Procter & Gamble has great unit economics for a consumer staples company, giving it ample room to invest in areas such as marketing and talent to grow its brand. As you can see above, it's averaged an impressive 49.3% gross margin over the last eight quarters. Its margin has also been trending up over the last 12 months, averaging 8.7% year-on-year increases each quarter. If this trend continues, it could suggest a less competitive environment where the company has better pricing power and more favorable input costs (such as raw materials).

Operating Margin

Operating margin is a key profitability metric for companies because it accounts for all expenses enabling a business to operate smoothly, including marketing and advertising, IT systems, wages, and other administrative costs.

This quarter, Procter & Gamble generated an operating profit margin of 22.1%, in line with the same quarter last year. This indicates the company's costs have been relatively stable.

Procter & Gamble Operating Margin (GAAP)

Zooming out, Procter & Gamble has been a well-oiled machine over the last two years. It's demonstrated elite profitability for a consumer staples business, boasting an average operating margin of 23.8%. On top of that, its margin has risen by 2.1 percentage points on average over the last year, showing the company is improving its fundamentals.


These days, some companies issue new shares like there's no tomorrow. That's why we like to track earnings per share (EPS) because it accounts for shareholder dilution and share buybacks.

In Q1, Procter & Gamble reported EPS at $1.52, up from $1.37 in the same quarter a year ago. This print beat Wall Street's estimates by 7.5%.

Procter & Gamble EPS (Adjusted)

Between FY2021 and FY2024, Procter & Gamble cut its earnings losses. Its EPS has improved by 7% on average each year.

Wall Street expects the company to continue growing earnings over the next 12 months, with analysts projecting an average 3.9% year-on-year increase in EPS.

Cash Is King

Although earnings are undoubtedly valuable for assessing company performance, we believe cash is king because you can't use accounting profits to pay the bills.

Procter & Gamble's free cash flow came in at $3.29 billion in Q1, up 5% year on year. This result represents a 16.3% margin.

Procter & Gamble Free Cash Flow Margin

Over the last eight quarters, Procter & Gamble has shown terrific cash profitability, enabling it to reinvest, return capital to investors, and stay ahead of the competition while maintaining a robust cash balance. The company's free cash flow margin has been among the best in the consumer staples sector, averaging 17.2%. Furthermore, its margin has averaged year-on-year increases of 4.2 percentage points over the last 12 months. This likely pleases the company's investors.

Return on Invested Capital (ROIC)

EPS and free cash flow tell us whether a company was profitable while growing revenue. But was it capital-efficient? A company’s ROIC explains this by showing how much operating profit a company makes compared to how much money the business raised (debt and equity).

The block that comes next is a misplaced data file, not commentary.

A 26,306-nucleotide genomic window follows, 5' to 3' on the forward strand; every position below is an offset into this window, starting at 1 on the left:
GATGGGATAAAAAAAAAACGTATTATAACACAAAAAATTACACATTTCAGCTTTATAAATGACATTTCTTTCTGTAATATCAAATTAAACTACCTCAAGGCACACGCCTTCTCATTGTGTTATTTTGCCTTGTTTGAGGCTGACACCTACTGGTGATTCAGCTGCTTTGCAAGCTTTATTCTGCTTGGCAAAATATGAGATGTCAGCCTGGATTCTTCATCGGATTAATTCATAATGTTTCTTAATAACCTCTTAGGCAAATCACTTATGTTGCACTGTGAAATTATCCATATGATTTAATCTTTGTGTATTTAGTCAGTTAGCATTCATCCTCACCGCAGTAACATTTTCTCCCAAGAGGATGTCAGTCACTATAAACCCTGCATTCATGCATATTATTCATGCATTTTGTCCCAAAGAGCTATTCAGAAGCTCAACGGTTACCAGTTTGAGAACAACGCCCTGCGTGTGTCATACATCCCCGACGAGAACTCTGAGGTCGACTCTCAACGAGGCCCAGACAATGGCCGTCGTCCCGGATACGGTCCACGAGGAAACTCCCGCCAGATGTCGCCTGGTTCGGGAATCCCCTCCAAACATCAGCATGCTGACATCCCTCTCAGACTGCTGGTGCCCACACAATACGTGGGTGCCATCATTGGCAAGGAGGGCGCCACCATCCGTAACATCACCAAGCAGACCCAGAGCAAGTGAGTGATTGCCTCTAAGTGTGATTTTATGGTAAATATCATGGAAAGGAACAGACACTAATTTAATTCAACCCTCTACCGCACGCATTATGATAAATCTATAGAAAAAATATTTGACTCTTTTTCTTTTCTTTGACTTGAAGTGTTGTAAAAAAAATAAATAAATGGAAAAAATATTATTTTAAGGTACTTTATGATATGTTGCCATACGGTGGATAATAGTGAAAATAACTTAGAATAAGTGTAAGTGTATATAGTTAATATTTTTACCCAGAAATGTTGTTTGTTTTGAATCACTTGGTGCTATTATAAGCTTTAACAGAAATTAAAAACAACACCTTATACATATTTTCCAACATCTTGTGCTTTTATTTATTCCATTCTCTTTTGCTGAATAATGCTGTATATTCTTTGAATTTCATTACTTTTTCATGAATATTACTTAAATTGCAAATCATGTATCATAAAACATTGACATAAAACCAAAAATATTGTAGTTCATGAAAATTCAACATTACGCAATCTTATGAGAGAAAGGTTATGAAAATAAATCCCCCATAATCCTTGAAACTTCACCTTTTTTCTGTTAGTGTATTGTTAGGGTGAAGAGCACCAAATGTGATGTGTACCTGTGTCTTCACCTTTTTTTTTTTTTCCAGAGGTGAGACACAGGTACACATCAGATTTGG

Procter & Gamble's five-year average ROIC was 22.8%, beating other consumer staples companies by a wide margin. Just as you’d like your investment dollars to generate returns, Procter & Gamble's invested capital has produced robust profits.

Procter & Gamble Return On Invested Capital

The trend in its ROIC, however, is often what surprises the market and drives the stock price. Uneventfully, Procter & Gamble's ROIC has stayed the same over the last few years. A rising ROIC would be ideal, but this is still a noteworthy feat when considering its returns are already high.

Balance Sheet Risk

Debt is a tool that can boost company returns but presents risks if used irresponsibly.

Procter & Gamble reported $6.83 billion of cash and $31.98 billion of debt on its balance sheet in the most recent quarter. As investors in high-quality companies, we primarily focus on two things: 1) that a company's debt level isn't too high and 2) that its interest payments are not excessively burdening the business.

With $23.51 billion of EBITDA over the last 12 months, we view Procter & Gamble's 1.1x net-debt-to-EBITDA ratio as safe. We also see its $207 million of annual interest expenses as appropriate. The company's profits give it plenty of breathing room, allowing it to continue investing in new initiatives.

Key Takeaways from Procter & Gamble's Q1 Results

Revenue unfortunately missed analysts' expectations on organic revenue that came in below Wall Street Consensus estimates. On the other hand, the company did beat EPS slightly and raised its full year EPS guidance to a level above expectations. Zooming out, we think this was still a decent, albeit mixed, quarter, showing that the company is staying on track. The stock is flat after reporting and currently trades at $157.2 per share.

Is Now The Time?

Procter & Gamble may have had a favorable quarter, but investors should also consider its valuation and business qualities when assessing the investment opportunity.

We think Procter & Gamble is a good business. Although its revenue growth has been a little slower over the last three years, its powerful free cash flow generation enables it to stay ahead of the competition through consistent reinvestment of profits. And while its shrinking sales volumes suggest it'll need to change its strategy to succeed, its scale gives it immense negotiating leverage with retailers.

Procter & Gamble's price-to-earnings ratio based on the next 12 months is 23.1x. There are definitely a lot of things to like about Procter & Gamble, and looking at the consumer staples landscape right now, it seems to be trading at a reasonable price.

Wall Street analysts covering the company had a one-year price target of $169.59 per share right before these results (compared to the current share price of $157.20), implying they saw upside in buying Procter & Gamble in the short term.